By Trish Nguyen, Staff Writer—
Despite campus closures due to the coronavirus pandemic, construction crews continue to work towards the completion of the Lupton building, set to be finished this summer.
Precautionary measures in compliance with what is recommended by officials have been implemented at the construction site to prevent the spread of the coronavirus disease, such as hand sanitizing stations and distancing the workers in the 120,000 square foot building.
“Because of the size [of Lupton Hall], the workers are able to stay apart at any time so they already, in a sense, they have that social distance,” Director of Construction Services Danny West said. “Construction workers don’t want to be next to each other, because it’s less efficient… so they traditionally tend to have their workers in separate locations.”
The general contractors that supply the workers for Lupton Hall construction are informing West that construction will continue, but they encourage workers to stay home if they feel ill.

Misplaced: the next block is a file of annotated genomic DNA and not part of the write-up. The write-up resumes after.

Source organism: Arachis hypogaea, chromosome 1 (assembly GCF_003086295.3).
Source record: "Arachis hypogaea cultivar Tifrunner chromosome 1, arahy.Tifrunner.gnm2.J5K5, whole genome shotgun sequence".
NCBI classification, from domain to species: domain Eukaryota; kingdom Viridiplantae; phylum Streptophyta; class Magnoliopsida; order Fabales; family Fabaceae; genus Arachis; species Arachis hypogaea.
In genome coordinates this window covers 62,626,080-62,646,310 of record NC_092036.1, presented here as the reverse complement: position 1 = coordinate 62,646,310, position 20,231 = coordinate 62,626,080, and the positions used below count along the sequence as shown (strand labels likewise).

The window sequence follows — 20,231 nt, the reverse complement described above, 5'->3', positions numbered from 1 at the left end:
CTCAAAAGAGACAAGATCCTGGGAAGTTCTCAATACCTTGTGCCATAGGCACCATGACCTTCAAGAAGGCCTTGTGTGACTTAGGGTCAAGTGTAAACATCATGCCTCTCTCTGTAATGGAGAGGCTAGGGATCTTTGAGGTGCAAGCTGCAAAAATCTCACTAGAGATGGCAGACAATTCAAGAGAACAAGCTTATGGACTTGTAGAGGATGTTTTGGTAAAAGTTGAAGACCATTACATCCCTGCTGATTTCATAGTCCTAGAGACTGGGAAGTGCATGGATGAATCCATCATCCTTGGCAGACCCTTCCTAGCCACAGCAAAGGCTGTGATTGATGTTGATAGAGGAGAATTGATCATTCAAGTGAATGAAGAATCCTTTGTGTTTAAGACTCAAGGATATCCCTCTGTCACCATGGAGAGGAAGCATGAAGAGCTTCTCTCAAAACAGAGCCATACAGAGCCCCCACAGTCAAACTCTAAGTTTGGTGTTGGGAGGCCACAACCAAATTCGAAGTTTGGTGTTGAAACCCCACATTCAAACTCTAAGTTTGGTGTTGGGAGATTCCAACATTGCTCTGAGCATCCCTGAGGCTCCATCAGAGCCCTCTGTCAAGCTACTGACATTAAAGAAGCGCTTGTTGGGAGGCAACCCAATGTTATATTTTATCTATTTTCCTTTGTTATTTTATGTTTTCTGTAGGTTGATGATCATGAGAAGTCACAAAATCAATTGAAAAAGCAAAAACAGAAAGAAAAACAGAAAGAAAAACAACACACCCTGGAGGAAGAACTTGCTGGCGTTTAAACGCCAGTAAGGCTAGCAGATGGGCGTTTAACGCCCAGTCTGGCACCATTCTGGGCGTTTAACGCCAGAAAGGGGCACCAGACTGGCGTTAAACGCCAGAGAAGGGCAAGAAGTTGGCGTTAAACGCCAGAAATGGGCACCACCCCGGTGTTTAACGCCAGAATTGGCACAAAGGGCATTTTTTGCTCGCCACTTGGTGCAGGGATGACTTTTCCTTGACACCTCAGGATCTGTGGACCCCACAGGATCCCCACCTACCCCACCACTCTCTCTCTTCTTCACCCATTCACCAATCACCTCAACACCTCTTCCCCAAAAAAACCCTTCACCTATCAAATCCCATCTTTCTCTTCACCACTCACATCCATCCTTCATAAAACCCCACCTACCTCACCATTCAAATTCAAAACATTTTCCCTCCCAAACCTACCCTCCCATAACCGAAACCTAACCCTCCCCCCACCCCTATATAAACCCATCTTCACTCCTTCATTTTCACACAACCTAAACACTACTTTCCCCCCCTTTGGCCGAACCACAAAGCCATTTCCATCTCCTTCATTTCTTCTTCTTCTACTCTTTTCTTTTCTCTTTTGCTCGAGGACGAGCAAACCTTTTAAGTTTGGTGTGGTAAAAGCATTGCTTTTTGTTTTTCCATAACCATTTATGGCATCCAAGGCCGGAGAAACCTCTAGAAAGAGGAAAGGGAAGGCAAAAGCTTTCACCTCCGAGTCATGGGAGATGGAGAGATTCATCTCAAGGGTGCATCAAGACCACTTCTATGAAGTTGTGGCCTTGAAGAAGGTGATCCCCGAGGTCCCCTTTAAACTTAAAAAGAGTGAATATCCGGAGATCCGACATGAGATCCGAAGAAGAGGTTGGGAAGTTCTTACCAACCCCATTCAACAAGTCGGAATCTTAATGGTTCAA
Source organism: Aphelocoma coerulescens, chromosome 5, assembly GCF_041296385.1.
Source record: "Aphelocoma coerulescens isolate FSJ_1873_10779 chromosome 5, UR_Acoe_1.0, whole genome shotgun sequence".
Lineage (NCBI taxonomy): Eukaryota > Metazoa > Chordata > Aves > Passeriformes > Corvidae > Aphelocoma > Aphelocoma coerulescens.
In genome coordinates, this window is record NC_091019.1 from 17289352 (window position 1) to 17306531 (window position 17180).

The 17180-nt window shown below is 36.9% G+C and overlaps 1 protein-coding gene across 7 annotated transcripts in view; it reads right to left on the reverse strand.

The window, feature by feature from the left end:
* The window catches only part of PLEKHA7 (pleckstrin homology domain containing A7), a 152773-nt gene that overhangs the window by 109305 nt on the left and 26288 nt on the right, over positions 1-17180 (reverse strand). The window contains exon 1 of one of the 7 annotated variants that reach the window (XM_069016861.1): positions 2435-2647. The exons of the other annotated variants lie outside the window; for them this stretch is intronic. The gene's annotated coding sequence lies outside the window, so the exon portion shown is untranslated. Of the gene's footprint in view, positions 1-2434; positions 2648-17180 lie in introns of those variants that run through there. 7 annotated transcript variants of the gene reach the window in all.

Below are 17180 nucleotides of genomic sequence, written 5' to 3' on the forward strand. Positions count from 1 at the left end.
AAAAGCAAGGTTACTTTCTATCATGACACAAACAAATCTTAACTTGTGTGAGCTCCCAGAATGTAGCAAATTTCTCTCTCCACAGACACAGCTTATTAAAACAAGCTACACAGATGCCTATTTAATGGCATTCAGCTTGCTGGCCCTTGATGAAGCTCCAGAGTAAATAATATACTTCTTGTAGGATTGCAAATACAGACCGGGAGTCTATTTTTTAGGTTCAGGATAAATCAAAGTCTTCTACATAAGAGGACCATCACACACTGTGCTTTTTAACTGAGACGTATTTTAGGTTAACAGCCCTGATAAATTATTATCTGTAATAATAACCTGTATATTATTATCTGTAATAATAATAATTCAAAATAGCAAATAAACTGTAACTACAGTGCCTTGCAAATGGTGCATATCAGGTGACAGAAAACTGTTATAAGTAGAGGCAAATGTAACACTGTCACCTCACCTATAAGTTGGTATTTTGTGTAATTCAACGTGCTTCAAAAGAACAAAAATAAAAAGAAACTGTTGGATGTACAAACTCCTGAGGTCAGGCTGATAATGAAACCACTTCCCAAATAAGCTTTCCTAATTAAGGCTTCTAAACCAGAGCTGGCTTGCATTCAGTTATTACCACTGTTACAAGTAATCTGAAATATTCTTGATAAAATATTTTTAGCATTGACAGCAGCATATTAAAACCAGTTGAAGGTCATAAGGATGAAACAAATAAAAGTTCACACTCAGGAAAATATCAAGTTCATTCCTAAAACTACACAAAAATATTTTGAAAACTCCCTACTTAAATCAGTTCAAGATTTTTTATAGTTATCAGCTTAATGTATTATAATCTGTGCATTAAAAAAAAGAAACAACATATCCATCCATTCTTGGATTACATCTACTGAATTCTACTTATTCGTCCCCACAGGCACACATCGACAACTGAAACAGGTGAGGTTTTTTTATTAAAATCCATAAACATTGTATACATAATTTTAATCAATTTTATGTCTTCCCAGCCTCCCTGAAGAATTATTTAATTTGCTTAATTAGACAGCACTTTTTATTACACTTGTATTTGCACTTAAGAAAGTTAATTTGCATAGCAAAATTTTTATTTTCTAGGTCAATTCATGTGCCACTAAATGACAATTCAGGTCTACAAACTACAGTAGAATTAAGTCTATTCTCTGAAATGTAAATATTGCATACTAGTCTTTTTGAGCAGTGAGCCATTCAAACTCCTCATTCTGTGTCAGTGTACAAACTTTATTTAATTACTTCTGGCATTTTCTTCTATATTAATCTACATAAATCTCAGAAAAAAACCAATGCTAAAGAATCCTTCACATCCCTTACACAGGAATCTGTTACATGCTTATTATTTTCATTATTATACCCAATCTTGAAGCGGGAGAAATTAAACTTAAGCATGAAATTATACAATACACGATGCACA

The university is not requiring the construction workers to continue, but they will not be paid for their leave if they choose to stay home.
The current social distancing guidelines have also caused West to manage his staff differently.
“We’ve went to alternating schedules, and my project coordinators–we only have about one here at a time. We alternate with skills, so we maximize the social distancing within our office,” West said. “We have the fewest amount of people possible out of my crew. Four out of six are working from home.”
The caution extends to the entirety to of the Facilities Planning and Management Office, which is off-duty, West said.
Nevertheless, the Lupton Hall construction project is still expected to be complete by the fall semester of 2020.
The Records Office has already begun to schedule classes for the upcoming semester in Lupton Hall, which will house the College of Arts and Sciences, specifically the Department of Communication, Department of Modern and Classical Languages and Literature, and Department of Philosophy and Religion.
If the Lupton building is not complete at the start of the fall semester, other buildings will need to accommodate for the classes that are assigned to Lupton Hall, as it has been in previous semesters, but according to West that situation is highly unlikely.
The lack of students on campus has been beneficial to Lupton Hall construction and other projects in some ways.
“There are not as many restrictions where [the construction workers] can position cranes and things like that, because [the university] is not having students and faculty on campus,” West said. “It’s just giving me a little bit of relief in certain areas. We’ve been able to get these things sorted out, or [else] we [would have] had to wait until the summer before we could’ve pulled it off.”